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This post won’t go into either side of the argument on whether UV gel lamps are causing long term damage to our skin – harmful or not harmful for regular long term use – but instead accepts that each has valid points: With normal usage a client may not get too much additional UV-A exposure, but may be concerned about the exposure due genetic factors, medications, or other personal reasons; Nail techs oftentimes use UV-cured products to do their own nails, test UV-cured products on themselves, and are incidentally exposed to UV-A rays while doing clients’ nails. Here we’ll discuss several ways to mediate these concerns with some inexpensive and easy solutions.
First, for clients who are interested in protecting their skin for cosmetic reasons, the easiest solution may be a hand lotion with a sun protection factor (SPF), preferably of at least 30, to be applied about 15 minutes before their hands will go in the lamp. While this should not create too much additional work for the nail tech, it may require a shift in the sequence of product application so that the lotion is applied earlier in the service. This will allow ample time for it to soak into the skin. A word of caution: the nail tech should take extra care to be sure the nail plate is properly cleansed and dehydrated before starting the application of product, to prevent service breakdown.
Aside from the UV protection, which may or may not be necessary, I’m moisturizing my skin with the lotion! This is the solution I’ve chosen for myself because it’s the easiest.
For now I’m starting with a sunscreen lotion developed by Neutrogena for use on the face. It seems to be less greasy than other sunscreens I’ve tried, which is a benefit during a nail service.
Second, and possibly an easier solution, is to wear UV protective gloves during the application and curing of the product. There are reusable and disposable versions of these gloves available. (Alternatively, you could simply place a washable towel over the hand during the curing part of the service, but this seems more cumbersome and time-consuming than using anti-UV gloves.)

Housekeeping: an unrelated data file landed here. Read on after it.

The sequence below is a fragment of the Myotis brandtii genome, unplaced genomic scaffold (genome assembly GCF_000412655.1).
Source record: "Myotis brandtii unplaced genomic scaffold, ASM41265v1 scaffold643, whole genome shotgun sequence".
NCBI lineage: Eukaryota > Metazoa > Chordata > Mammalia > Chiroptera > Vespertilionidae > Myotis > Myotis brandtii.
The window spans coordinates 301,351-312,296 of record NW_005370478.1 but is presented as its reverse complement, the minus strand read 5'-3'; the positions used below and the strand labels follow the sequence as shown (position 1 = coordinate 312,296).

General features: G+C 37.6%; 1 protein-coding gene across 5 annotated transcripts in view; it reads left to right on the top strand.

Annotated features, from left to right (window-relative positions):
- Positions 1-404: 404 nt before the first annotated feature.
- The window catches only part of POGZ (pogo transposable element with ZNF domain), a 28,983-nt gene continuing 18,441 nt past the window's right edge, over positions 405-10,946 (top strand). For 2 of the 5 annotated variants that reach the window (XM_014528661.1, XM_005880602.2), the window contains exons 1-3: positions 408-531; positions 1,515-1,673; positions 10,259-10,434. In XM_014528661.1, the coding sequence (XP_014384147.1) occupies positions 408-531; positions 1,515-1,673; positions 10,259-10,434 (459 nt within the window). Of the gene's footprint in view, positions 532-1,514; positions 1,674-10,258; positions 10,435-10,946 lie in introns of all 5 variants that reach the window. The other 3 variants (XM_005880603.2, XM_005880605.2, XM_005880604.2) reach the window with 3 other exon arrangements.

A combination of the first two solutions may be ideal for a client that is sensitive to UV rays due to a medical condition or a medication they are taking.
The final solution is for fellow nail techs testing products. Rather than test products on yourself, why not use a practice hand or nail more often? While wear testing has to be done personally, simple application practice can be done on nailtrainer® practice hand, plastic practice fingers, and swatch sticks (I buy mine in large quantities from eBay and they’ve been great so far!).
This question has been raised to me by only one client in the last year, but I feel like I need to be ready to accommodate if a client comes into the salon with this concern. And, perhaps more urgently, I need to protect my own skin, as it is perhaps exposed to chemicals and UV rays at a higher rate than the average user. And, if the additional UV ray exposure is not in fact not harmful, then we have been overly cautious with easy solutions – no harm done!
Are you a nail tech with other solutions for this issue? If so, I’d love to hear from you in the comments below!